KUALA LUMPUR, July 2 — Remember when visiting a café was reserved for a special occasion, when you were having a Sunday brunch with family and friends or when you just wanted to enjoy some really good hand-brewed coffee on your own?
No? I don’t blame you; I can barely remember a time when there wasn’t a café or two around every corner, each trying to outdo the other in Instagram worthiness.
Yet many of these cafés seem to disappear just as fast. Crowds may come during the early days of opening but keeping them as regulars is a trickier enterprise.
Which is why when an independent café manages to not only survive for five years and more, but also thrive, one wonders how they made it work.
One such example is Await Café, a second-floor coffee shop in the quiet neighbourhood of Taman Desa. Spearheaded by veteran barista Jane Lee, the café sees a steady flow of residents dropping by for drip coffee and comfort food.
“When we opened in 2012, I wanted a hand-brewed, black coffee concept,” says Lee, “but I also knew food would be important. Because I didn’t have the cooking skills, my then business partner, a former colleague who was a foodie, took care of that.
“The idea was to have simple, light-tasting food so as not to overpower the subtle flavour profiles of the coffee.”
Unfortunately, customers felt the food was tasteless and unattractive. Lee recalls, “This was quite a blow because we believed starting the business was about sharing a dream and seeing what we can do together. However, we didn’t fully understand our customer base then. My first lesson was good intentions alone won’t sustain a business.”
Disheartened, Lee’s first partner left and was replaced with a former barista friend whom she met working at another café. While her second partner eventually left to start her own café, she left behind a very organised set of standard operating procedures, recipes and cleaned up the accounting.
Lee says, “My second partner taught me that I couldn’t focus on what I loved — which was coffee — alone but that I had to immerse myself in all aspects of the café operations if I wanted Await to succeed.
“It’s my business so I had to be fully accountable. I also realised anyone could leave at any time. It’s the nature of the business; it’s nothing personal so I have to ensure that no one is indispensable.”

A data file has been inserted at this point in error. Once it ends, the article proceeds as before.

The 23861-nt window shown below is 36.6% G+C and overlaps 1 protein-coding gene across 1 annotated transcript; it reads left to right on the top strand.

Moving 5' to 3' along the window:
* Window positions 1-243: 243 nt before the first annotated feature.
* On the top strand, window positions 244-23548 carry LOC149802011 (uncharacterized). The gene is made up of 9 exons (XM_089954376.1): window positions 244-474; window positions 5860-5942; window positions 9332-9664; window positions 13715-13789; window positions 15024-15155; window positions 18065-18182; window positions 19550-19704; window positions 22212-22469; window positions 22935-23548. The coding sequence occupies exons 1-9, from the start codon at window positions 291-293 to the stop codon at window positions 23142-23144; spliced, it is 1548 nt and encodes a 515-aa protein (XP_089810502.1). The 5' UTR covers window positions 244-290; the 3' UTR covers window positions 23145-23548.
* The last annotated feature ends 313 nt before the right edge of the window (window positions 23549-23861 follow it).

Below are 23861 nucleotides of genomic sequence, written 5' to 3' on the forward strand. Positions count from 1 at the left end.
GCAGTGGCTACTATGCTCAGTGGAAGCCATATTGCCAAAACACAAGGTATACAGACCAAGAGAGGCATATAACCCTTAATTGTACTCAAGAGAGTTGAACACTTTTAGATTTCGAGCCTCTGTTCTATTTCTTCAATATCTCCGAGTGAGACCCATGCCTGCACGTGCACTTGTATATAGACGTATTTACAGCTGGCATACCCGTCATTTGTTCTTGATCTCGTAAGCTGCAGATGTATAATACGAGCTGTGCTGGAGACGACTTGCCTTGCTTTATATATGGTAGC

This is where Nicholas Cheah, Lee’s third partner, entered the picture. A career in coffee wasn’t originally part of his plans. He was in the second-hand mobile phone business when he first visited Await Café as a customer in 2014.
He says, “My ex-wife had wanted to open a café. As she focused on espresso coffee, it made sense for me to learn about hand-brewed or filter coffee.”
Serendipitously, Lee was looking for part-time baristas then and hired Cheah. He says, “As Jane kept pushing me to improve, I eventually got curious about coffee.
“Previously it was just to please my ex. When we broke up, I went on a soul-searching trip to Taiwan. I wasn’t outgoing by nature but this trip made me more assertive and confident when I returned.”
When Cheah expanded his role as a café partner, Lee discovered to her delight that third time’s the charm. She explains, “He’s calmer and more mature. I believe his prior business experience also helped as he knew how to resolve any conflicts professionally. He also, surprisingly, added a creative touch to Await!”
While the menu was run-of-the-mill sandwiches before, Cheah introduced hot dishes — many with a Taiwanese/Japanese element — that draws diners from the neighbourhood.
He says, “I love food and I like thinking outside the box. Definitely no eggs Benedict — that’s available in every other café in town! I thought, ‘Why not something I’d enjoy eating like a donburi (Japanese rice bowl) or lu rou fan (Taiwanese minced pork rice)?’”
Today, customers head to Await Café to sip on siphon-brewed black coffee while they wait for their made-to-order meals. Popular dishes include their saba (grilled mackerel) rice, Japanese curry rice with siew yoke (roast pork belly) and the curiously-named October Spaghetti (so named after the shiyue jiecai or mustard greens that grow best in October).